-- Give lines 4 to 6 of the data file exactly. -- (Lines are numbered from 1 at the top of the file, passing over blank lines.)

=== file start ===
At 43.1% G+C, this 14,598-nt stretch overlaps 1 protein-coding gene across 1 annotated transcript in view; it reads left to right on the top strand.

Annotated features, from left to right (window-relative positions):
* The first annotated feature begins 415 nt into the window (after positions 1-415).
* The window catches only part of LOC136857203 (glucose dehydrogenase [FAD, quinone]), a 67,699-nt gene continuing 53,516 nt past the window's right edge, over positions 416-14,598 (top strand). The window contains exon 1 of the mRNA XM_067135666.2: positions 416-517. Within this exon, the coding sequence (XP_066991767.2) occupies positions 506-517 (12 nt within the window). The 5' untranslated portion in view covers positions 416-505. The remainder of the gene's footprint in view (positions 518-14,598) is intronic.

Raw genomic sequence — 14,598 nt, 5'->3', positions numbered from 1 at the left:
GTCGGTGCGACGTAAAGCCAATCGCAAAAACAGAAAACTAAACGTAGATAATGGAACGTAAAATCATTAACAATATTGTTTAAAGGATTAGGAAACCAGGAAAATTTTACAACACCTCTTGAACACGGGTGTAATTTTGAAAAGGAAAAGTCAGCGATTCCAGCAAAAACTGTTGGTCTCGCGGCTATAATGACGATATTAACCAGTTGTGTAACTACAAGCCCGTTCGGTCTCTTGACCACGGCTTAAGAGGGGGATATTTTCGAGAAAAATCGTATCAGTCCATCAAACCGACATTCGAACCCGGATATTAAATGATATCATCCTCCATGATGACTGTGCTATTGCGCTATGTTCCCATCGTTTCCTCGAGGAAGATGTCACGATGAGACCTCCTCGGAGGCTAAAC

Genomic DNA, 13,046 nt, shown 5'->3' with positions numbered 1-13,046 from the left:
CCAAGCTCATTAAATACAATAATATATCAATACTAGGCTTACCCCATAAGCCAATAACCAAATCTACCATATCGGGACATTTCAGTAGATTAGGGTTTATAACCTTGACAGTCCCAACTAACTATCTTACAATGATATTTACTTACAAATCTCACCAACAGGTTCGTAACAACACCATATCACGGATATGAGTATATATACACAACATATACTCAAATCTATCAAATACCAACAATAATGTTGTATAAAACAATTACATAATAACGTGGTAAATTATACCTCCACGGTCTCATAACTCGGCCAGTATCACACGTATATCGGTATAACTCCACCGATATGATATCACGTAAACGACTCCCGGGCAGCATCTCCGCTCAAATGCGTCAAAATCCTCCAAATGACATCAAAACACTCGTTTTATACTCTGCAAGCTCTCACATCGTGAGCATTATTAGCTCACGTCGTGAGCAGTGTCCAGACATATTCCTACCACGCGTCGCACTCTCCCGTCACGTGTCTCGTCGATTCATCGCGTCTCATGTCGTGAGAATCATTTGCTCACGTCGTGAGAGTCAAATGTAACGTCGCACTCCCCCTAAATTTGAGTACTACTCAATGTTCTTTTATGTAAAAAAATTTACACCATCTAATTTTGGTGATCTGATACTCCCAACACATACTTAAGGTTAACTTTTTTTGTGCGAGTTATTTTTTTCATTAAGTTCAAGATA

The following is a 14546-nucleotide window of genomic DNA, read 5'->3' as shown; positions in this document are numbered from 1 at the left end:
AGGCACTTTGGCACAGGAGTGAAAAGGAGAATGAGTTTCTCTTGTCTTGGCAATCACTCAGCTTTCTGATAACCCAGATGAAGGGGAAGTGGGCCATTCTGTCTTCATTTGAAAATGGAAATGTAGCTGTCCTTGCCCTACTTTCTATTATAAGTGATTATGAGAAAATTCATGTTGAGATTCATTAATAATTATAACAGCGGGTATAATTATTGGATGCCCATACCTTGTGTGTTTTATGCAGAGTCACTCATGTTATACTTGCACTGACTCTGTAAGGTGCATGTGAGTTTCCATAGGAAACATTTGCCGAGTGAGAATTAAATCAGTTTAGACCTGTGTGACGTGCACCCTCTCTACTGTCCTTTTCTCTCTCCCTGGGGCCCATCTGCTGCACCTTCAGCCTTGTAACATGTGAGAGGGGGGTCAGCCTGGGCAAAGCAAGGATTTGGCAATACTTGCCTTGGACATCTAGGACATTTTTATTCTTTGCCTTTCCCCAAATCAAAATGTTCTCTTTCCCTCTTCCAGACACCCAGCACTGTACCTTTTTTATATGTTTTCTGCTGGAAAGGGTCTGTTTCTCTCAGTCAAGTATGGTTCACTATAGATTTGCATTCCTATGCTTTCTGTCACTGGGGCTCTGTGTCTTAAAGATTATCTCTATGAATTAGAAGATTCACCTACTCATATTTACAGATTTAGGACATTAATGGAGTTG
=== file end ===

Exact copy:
* The window catches only part of LOC136857203 (glucose dehydrogenase [FAD, quinone]), a 67,699-nt gene continuing 53,516 nt past the window's right edge, over positions 416-14,598 (top strand). The window contains exon 1 of the mRNA XM_067135666.2: positions 416-517. Within this exon, the coding sequence (XP_066991767.2) occupies positions 506-517 (12 nt within the window). The 5' untranslated portion in view covers positions 416-505. The remainder of the gene's footprint in view (positions 518-14,598) is intronic.

Raw genomic sequence — 14,598 nt, 5'->3', positions numbered from 1 at the left:
GTCGGTGCGACGTAAAGCCAATCGCAAAAACAGAAAACTAAACGTAGATAATGGAACGTAAAATCATTAACAATATTGTTTAAAGGATTAGGAAACCAGGAAAATTTTACAACACCTCTTGAACACGGGTGTAATTTTGAAAAGGAAAAGTCAGCGATTCCAGCAAAAACTGTTGGTCTCGCGGCTATAATGACGATATTAACCAGTTGTGTAACTACAAGCCCGTTCGGTCTCTTGACCACGGCTTAAGAGGGGGATATTTTCGAGAAAAATCGTATCAGTCCATCAAACCGACATTCGAACCCGGATATTAAATGATATCATCCTCCATGATGACTGTGCTATTGCGCTATGTTCCCATCGTTTCCTCGAGGAAGATGTCACGATGAGACCTCCTCGGAGGCTAAAC